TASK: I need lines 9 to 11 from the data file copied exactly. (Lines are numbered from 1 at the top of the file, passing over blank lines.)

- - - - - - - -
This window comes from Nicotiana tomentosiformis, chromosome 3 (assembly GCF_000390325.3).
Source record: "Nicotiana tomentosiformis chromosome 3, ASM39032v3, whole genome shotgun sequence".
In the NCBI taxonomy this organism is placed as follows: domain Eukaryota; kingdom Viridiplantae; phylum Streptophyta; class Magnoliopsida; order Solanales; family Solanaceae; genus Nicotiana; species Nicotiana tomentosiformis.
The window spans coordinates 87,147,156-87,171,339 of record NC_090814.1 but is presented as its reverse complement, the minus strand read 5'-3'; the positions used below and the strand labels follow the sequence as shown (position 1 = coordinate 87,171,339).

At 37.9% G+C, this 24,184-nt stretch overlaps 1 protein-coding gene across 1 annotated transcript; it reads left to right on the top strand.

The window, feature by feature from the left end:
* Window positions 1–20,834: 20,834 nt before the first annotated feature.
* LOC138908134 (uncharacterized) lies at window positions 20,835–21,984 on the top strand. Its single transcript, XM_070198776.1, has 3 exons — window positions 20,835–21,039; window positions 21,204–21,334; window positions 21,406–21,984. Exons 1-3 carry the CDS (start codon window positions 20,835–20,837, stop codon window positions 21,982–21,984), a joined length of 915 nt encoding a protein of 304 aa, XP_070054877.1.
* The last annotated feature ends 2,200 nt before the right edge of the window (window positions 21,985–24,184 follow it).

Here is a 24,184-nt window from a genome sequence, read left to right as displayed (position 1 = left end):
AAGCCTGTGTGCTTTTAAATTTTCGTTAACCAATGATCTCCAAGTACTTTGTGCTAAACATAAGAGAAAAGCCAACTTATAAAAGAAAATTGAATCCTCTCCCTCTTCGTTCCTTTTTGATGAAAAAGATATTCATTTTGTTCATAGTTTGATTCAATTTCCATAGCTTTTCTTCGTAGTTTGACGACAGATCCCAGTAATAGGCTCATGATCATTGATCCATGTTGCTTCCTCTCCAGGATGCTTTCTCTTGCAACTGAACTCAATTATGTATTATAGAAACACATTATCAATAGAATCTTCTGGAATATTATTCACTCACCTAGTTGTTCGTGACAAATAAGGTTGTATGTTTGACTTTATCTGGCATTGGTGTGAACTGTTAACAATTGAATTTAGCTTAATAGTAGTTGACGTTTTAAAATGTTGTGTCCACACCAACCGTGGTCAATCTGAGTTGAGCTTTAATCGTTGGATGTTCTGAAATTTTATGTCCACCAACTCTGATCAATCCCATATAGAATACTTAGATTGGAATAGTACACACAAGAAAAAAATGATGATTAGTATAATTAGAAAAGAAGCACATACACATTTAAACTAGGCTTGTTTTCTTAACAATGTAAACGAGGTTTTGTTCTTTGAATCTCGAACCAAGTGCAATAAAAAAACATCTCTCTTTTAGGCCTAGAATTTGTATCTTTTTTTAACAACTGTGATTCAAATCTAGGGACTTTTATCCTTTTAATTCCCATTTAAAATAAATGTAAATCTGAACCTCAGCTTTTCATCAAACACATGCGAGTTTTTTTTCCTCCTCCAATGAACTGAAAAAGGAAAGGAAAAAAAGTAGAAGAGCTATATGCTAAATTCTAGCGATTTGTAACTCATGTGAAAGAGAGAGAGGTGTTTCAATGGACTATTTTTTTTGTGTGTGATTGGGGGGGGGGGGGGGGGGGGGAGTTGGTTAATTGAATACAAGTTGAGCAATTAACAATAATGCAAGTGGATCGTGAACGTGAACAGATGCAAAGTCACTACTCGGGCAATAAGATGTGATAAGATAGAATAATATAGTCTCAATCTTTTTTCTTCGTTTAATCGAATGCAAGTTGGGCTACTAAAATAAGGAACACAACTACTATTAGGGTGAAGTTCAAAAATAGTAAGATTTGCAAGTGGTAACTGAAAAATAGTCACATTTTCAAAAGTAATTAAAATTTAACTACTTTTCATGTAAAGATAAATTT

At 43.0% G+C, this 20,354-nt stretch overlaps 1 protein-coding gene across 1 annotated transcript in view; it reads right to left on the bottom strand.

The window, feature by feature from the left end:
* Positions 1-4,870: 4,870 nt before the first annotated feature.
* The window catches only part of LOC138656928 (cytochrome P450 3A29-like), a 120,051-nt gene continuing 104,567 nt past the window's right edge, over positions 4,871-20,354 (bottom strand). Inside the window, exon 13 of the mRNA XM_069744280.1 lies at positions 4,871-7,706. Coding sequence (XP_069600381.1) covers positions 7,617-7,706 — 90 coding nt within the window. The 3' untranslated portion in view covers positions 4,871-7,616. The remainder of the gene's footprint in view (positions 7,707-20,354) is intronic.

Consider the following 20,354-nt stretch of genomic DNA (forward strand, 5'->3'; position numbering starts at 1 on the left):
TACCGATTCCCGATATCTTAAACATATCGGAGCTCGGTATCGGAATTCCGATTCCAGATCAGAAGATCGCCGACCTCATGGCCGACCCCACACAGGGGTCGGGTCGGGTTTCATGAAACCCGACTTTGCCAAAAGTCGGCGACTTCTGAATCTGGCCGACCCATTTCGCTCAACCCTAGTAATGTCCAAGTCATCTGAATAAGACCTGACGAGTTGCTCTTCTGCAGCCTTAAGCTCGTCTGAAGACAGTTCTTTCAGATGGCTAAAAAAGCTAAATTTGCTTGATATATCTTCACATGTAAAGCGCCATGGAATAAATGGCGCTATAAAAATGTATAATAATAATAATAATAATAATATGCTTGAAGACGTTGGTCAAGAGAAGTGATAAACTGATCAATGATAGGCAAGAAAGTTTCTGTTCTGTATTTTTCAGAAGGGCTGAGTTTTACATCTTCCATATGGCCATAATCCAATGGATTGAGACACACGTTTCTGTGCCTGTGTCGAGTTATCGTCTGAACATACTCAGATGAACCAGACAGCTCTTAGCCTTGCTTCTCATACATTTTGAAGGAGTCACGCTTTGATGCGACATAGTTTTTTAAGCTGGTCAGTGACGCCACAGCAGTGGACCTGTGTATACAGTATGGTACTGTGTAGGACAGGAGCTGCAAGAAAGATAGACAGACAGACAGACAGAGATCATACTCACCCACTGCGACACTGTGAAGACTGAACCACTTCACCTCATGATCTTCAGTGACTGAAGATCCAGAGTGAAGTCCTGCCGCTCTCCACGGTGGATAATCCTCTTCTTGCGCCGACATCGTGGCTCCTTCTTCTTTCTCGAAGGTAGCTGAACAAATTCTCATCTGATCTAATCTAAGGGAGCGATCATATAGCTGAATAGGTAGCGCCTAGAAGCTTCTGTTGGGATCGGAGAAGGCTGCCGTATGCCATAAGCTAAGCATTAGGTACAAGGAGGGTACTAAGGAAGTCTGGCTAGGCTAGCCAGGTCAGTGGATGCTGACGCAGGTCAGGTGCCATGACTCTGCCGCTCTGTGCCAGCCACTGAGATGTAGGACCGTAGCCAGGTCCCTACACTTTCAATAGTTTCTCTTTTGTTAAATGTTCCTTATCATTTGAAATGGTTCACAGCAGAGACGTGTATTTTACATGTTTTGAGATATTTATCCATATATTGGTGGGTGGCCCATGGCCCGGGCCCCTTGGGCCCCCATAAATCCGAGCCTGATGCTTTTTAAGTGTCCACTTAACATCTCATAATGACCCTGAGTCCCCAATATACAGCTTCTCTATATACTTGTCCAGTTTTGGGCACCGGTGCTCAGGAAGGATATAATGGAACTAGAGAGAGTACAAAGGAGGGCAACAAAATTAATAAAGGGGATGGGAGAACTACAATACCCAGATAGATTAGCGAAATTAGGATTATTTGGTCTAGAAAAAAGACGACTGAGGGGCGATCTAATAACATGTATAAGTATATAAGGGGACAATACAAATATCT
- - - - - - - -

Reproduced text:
* The last annotated feature ends 2,200 nt before the right edge of the window (window positions 21,985–24,184 follow it).

Here is a 24,184-nt window from a genome sequence, read left to right as displayed (position 1 = left end):
AAGCCTGTGTGCTTTTAAATTTTCGTTAACCAATGATCTCCAAGTACTTTGTGCTAAACATAAGAGAAAAGCCAACTTATAAAAGAAAATTGAATCCTCTCCCTCTTCGTTCCTTTTTGATGAAAAAGATATTCATTTTGTTCATAGTTTGATTCAATTTCCATAGCTTTTCTTCGTAGTTTGACGACAGATCCCAGTAATAGGCTCATGATCATTGATCCATGTTGCTTCCTCTCCAGGATGCTTTCTCTTGCAACTGAACTCAATTATGTATTATAGAAACACATTATCAATAGAATCTTCTGGAATATTATTCACTCACCTAGTTGTTCGTGACAAATAAGGTTGTATGTTTGACTTTATCTGGCATTGGTGTGAACTGTTAACAATTGAATTTAGCTTAATAGTAGTTGACGTTTTAAAATGTTGTGTCCACACCAACCGTGGTCAATCTGAGTTGAGCTTTAATCGTTGGATGTTCTGAAATTTTATGTCCACCAACTCTGATCAATCCCATATAGAATACTTAGATTGGAATAGTACACACAAGAAAAAAATGATGATTAGTATAATTAGAAAAGAAGCACATACACATTTAAACTAGGCTTGTTTTCTTAACAATGTAAACGAGGTTTTGTTCTTTGAATCTCGAACCAAGTGCAATAAAAAAACATCTCTCTTTTAGGCCTAGAATTTGTATCTTTTTTTAACAACTGTGATTCAAATCTAGGGACTTTTATCCTTTTAATTCCCATTTAAAATAAATGTAAATCTGAACCTCAGCTTTTCATCAAACACATGCGAGTTTTTTTTCCTCCTCCAATGAACTGAAAAAGGAAAGGAAAAAAAGTAGAAGAGCTATATGCTAAATTCTAGCGATTTGTAACTCATGTGAAAGAGAGAGAGGTGTTTCAATGGACTATTTTTTTTGTGTGTGATTGGGGGGGGGGGGGGGGGGGGGAGTTGGTTAATTGAATACAAGTTGAGCAATTAACAATAATGCAAGTGGATCGTGAACGTGAACAGATGCAAAGTCACTACTCGGGCAATAAGATGTGATAAGATAGAATAATATAGTCTCAATCTTTTTTCTTCGTTTAATCGAATGCAAGTTGGGCTACTAAAATAAGGAACACAACTACTATTAGGGTGAAGTTCAAAAATAGTAAGATTTGCAAGTGGTAACTGAAAAATAGTCACATTTTCAAAAGTAATTAAAATTTAACTACTTTTCATGTAAAGATAAATTT